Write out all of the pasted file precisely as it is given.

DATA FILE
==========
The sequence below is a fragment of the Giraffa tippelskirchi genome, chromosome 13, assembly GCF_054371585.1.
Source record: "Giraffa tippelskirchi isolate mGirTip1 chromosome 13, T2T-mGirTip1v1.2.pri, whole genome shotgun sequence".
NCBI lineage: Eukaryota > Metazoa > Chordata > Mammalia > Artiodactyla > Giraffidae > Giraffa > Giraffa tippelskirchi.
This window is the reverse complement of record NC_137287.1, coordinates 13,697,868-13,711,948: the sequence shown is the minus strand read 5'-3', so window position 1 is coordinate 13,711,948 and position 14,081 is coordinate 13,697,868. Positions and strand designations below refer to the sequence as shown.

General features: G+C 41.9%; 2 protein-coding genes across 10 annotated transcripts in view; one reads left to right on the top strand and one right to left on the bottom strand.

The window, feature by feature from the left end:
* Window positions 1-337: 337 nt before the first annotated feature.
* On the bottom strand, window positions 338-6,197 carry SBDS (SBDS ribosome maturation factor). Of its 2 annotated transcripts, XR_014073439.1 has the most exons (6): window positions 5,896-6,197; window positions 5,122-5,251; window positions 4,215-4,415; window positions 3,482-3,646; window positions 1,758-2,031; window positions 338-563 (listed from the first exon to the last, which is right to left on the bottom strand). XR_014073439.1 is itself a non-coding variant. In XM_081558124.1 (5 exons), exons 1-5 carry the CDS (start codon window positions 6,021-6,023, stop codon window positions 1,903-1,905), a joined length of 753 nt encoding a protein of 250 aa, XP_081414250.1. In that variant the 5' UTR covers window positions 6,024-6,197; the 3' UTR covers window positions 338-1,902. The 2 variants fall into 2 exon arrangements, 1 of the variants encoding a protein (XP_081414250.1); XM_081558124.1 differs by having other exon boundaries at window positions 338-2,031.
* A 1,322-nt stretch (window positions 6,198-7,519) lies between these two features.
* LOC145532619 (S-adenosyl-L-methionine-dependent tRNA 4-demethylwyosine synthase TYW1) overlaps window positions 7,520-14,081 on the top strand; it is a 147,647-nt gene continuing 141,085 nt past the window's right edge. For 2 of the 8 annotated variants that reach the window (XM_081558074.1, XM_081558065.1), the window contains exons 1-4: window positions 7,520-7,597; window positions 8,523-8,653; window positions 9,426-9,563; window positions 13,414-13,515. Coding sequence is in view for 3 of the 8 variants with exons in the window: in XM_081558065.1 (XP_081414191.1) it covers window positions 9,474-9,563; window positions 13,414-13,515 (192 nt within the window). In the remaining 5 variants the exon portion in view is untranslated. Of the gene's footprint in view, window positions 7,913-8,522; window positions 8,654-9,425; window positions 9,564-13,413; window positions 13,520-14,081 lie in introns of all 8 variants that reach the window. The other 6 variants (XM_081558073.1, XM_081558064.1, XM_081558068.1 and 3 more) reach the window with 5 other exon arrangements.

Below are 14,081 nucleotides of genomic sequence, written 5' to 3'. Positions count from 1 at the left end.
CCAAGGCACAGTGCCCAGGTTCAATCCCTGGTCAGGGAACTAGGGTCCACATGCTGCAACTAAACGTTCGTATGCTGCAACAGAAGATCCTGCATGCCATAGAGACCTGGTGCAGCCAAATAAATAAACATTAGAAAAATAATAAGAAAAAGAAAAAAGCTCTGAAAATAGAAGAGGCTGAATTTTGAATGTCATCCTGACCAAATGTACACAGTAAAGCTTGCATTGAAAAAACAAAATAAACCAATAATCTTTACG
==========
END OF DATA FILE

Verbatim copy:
The sequence below is a fragment of the Giraffa tippelskirchi genome, chromosome 13, assembly GCF_054371585.1.
Source record: "Giraffa tippelskirchi isolate mGirTip1 chromosome 13, T2T-mGirTip1v1.2.pri, whole genome shotgun sequence".
NCBI lineage: Eukaryota > Metazoa > Chordata > Mammalia > Artiodactyla > Giraffidae > Giraffa > Giraffa tippelskirchi.
This window is the reverse complement of record NC_137287.1, coordinates 13,697,868-13,711,948: the sequence shown is the minus strand read 5'-3', so window position 1 is coordinate 13,711,948 and position 14,081 is coordinate 13,697,868. Positions and strand designations below refer to the sequence as shown.

General features: G+C 41.9%; 2 protein-coding genes across 10 annotated transcripts in view; one reads left to right on the top strand and one right to left on the bottom strand.

The window, feature by feature from the left end:
* Window positions 1-337: 337 nt before the first annotated feature.
* On the bottom strand, window positions 338-6,197 carry SBDS (SBDS ribosome maturation factor). Of its 2 annotated transcripts, XR_014073439.1 has the most exons (6): window positions 5,896-6,197; window positions 5,122-5,251; window positions 4,215-4,415; window positions 3,482-3,646; window positions 1,758-2,031; window positions 338-563 (listed from the first exon to the last, which is right to left on the bottom strand). XR_014073439.1 is itself a non-coding variant. In XM_081558124.1 (5 exons), exons 1-5 carry the CDS (start codon window positions 6,021-6,023, stop codon window positions 1,903-1,905), a joined length of 753 nt encoding a protein of 250 aa, XP_081414250.1. In that variant the 5' UTR covers window positions 6,024-6,197; the 3' UTR covers window positions 338-1,902. The 2 variants fall into 2 exon arrangements, 1 of the variants encoding a protein (XP_081414250.1); XM_081558124.1 differs by having other exon boundaries at window positions 338-2,031.
* A 1,322-nt stretch (window positions 6,198-7,519) lies between these two features.
* LOC145532619 (S-adenosyl-L-methionine-dependent tRNA 4-demethylwyosine synthase TYW1) overlaps window positions 7,520-14,081 on the top strand; it is a 147,647-nt gene continuing 141,085 nt past the window's right edge. For 2 of the 8 annotated variants that reach the window (XM_081558074.1, XM_081558065.1), the window contains exons 1-4: window positions 7,520-7,597; window positions 8,523-8,653; window positions 9,426-9,563; window positions 13,414-13,515. Coding sequence is in view for 3 of the 8 variants with exons in the window: in XM_081558065.1 (XP_081414191.1) it covers window positions 9,474-9,563; window positions 13,414-13,515 (192 nt within the window). In the remaining 5 variants the exon portion in view is untranslated. Of the gene's footprint in view, window positions 7,913-8,522; window positions 8,654-9,425; window positions 9,564-13,413; window positions 13,520-14,081 lie in introns of all 8 variants that reach the window. The other 6 variants (XM_081558073.1, XM_081558064.1, XM_081558068.1 and 3 more) reach the window with 5 other exon arrangements.

Below are 14,081 nucleotides of genomic sequence, written 5' to 3'. Positions count from 1 at the left end.
CCAAGGCACAGTGCCCAGGTTCAATCCCTGGTCAGGGAACTAGGGTCCACATGCTGCAACTAAACGTTCGTATGCTGCAACAGAAGATCCTGCATGCCATAGAGACCTGGTGCAGCCAAATAAATAAACATTAGAAAAATAATAAGAAAAAGAAAAAAGCTCTGAAAATAGAAGAGGCTGAATTTTGAATGTCATCCTGACCAAATGTACACAGTAAAGCTTGCATTGAAAAAACAAAATAAACCAATAATCTTTACG